Another socko event
How Chicago WFN\'s hopsitality bowled me over
PR mavens Sherri Fishman, left, and Rhonda Sanderson with IFA's Scott Lehr, ready to bowl. Perhaps, my ball handling skills are why my score's low.
Receiving socks at franchise events must be a Chicago tradition. After the panel presentation concluded at the International Franchise Association’s Women’s Franchise Network event in Chicago, Debra Vilchis, vice president of Fishman PR, presented the women wearing opened-toed shoes with a pair of socks.
Debra knew that most women would show up for the networking event sockless, and she wanted no excuses when it came to the evening’s entertainment.
Actually, the promise of bowling was the impetus to change my return flight in late May, just so I could attend. The WFN organizers rescheduled their meeting to coincide with the National Restaurant Association’s annual show in order to attract more attendees, including IFA President Matt Shay.
Since I was there to bowl, I surrounded myself with some elite bowlers: Scott Lehr, IFA vice president of marketing and development; Sherri Fishman, head of Fishman Public Relations; and Rhonda Sanderson, founder of Sanderson & Associates. I was secretly hoping Scott would be called into official duty to mediate as the two most powerful women in franchise PR competed in bowling, but much to my disappointment they were not only cordial to each other, they were friendly.
The trouble with teaming up with such social people is that no one wanted to sit on the bench and wait their turn to bowl. Scott, who had four strikes in a row—including two strikes when the center pin was red, thus earning him a free bowling party for 14—left after every frame to go talk to some guys in the back. But at least he completed two frames at a time. Rhonda would roll one ball and then sit down to continue her conversations. I had to constantly remind her she was still up. At one point, she even turned to me and said, “You’re really starting to tick me off” or words to that effect. I couldn’t believe it. “I am holding this team together, sister,” I retorted. Rolling her eyes, she threw her second ball, picking up the spare. I refused to high-five her. My huffiness only lasted seconds, however, because she instructed me to forego the house wine and add a glass of the premium stuff to her tab.
Only Sherri was into the game with me. But then, she’s married to someone who at one time owned his own bowling shoes.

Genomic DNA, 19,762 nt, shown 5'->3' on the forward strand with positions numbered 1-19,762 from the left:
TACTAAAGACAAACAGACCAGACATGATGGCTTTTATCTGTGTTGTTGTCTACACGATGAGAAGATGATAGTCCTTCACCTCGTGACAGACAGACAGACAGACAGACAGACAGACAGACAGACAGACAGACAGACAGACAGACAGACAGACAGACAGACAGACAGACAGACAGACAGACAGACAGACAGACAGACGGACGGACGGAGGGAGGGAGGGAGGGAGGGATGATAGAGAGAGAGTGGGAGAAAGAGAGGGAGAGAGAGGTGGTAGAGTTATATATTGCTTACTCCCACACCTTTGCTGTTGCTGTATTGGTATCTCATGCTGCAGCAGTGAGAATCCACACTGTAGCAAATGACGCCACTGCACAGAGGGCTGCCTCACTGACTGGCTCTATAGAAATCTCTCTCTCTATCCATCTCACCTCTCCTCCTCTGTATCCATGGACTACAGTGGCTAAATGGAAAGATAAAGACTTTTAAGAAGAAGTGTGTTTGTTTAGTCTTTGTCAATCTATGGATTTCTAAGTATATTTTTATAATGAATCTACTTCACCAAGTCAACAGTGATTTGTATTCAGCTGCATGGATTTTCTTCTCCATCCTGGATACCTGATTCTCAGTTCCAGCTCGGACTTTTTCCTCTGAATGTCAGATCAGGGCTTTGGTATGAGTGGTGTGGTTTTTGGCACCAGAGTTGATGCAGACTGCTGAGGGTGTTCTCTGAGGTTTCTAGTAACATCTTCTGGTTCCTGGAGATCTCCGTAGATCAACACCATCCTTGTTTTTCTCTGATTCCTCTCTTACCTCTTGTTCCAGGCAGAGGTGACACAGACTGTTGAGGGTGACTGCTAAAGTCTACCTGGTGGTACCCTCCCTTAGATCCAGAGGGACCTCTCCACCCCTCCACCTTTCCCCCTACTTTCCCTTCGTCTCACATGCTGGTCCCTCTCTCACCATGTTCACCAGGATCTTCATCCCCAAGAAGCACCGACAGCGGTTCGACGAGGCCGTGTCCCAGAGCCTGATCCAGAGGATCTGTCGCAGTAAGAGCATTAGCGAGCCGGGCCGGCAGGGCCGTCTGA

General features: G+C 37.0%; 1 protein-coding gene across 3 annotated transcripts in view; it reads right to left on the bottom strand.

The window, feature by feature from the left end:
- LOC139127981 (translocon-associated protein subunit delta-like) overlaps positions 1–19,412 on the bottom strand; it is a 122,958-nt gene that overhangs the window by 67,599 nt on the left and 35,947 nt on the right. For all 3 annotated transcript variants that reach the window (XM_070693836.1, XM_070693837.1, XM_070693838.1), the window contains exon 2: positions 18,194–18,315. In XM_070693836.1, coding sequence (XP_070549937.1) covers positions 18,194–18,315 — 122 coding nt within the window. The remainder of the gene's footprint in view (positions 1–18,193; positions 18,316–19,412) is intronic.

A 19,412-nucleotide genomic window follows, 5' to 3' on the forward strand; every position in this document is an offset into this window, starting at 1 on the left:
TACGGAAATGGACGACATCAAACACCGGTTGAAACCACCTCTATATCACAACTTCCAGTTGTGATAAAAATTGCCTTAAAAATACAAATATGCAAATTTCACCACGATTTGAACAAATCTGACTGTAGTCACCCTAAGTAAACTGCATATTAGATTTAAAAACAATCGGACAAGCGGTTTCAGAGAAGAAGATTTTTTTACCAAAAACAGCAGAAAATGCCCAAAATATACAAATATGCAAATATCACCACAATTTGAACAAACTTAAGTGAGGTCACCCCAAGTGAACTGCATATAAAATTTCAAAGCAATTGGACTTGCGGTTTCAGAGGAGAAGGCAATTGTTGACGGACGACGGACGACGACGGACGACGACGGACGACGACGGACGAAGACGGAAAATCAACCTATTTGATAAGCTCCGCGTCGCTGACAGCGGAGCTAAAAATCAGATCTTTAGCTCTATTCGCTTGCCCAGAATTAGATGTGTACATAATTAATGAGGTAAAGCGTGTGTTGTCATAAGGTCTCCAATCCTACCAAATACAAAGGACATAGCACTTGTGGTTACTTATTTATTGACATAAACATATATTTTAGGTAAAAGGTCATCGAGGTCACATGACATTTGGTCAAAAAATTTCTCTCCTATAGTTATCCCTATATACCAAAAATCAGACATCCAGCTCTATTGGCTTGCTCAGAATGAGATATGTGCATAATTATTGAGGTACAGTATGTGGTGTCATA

None of us would want our bowling scores shared here, but I will divulge that Scott was the big winner. Actually, Sherri was the winner because Scott gave her his voucher for the free bowling party for her sons.
As I walked the two blocks back to my hotel, I reflected that bowling is not my sport. Neither is golf, although I play on two leagues during Minnesota’s nice weather. However, if I could reverse the two scores and use my bowling score as my golf score, and vice versa, that bowling party for 14 would have been mine.
Teen Taxi—a new driving force in franchising
There is only one reason—besides not having any money—that I don’t own my own business. I’m not a risk-taker. But that doesn’t stop me from having great ideas for other people. I came up with my latest franchise opportunity after my trip to Chicago for the National Restaurant Show, where every cab driver talked nonstop on their cell phone. In their haste to dump me at my destination, grab my cash and depart, they were not the most cautious drivers in the world, either.
Nancy Weingartner, Managing Editor
Nancy can be reached at 612-767-3207 or at email@example.com
What a great franchise environment for my concept: Teen Taxi. Tell a teenager she—or he—can talk on their cell phones the entire time they’re at work, plus drive recklessly and scare parental look-alikes, and you’ll have every teen in town looking for employment.
The only downside is the insurance costs and the death toll.
Alcohol doesn’t kill people, people kill alcohol
Nothing should surprise me anymore, but one booth at the restaurant show took my breath away. It was promoting Alcohol Killer, for “all those who want to enjoy moments of careless fun (and) don’t want to suffer the unpleasant consequences of excessive alcohol consumption,” such as “residual alcohol in their blood.” Hmmm, could we be talking about trying to avoid DUIs on the way home from the bar?
The headline on their flier read: “Waaan allkkahool kilaaa, presse.” The translation for those not familiar with the way a drunk speaks was printed below in parenthesis—(“One Alcohol Killer, Please).
The product is from Austria and imported by a company based in Cleveland. Their Web site is www.alcoholkiller.com.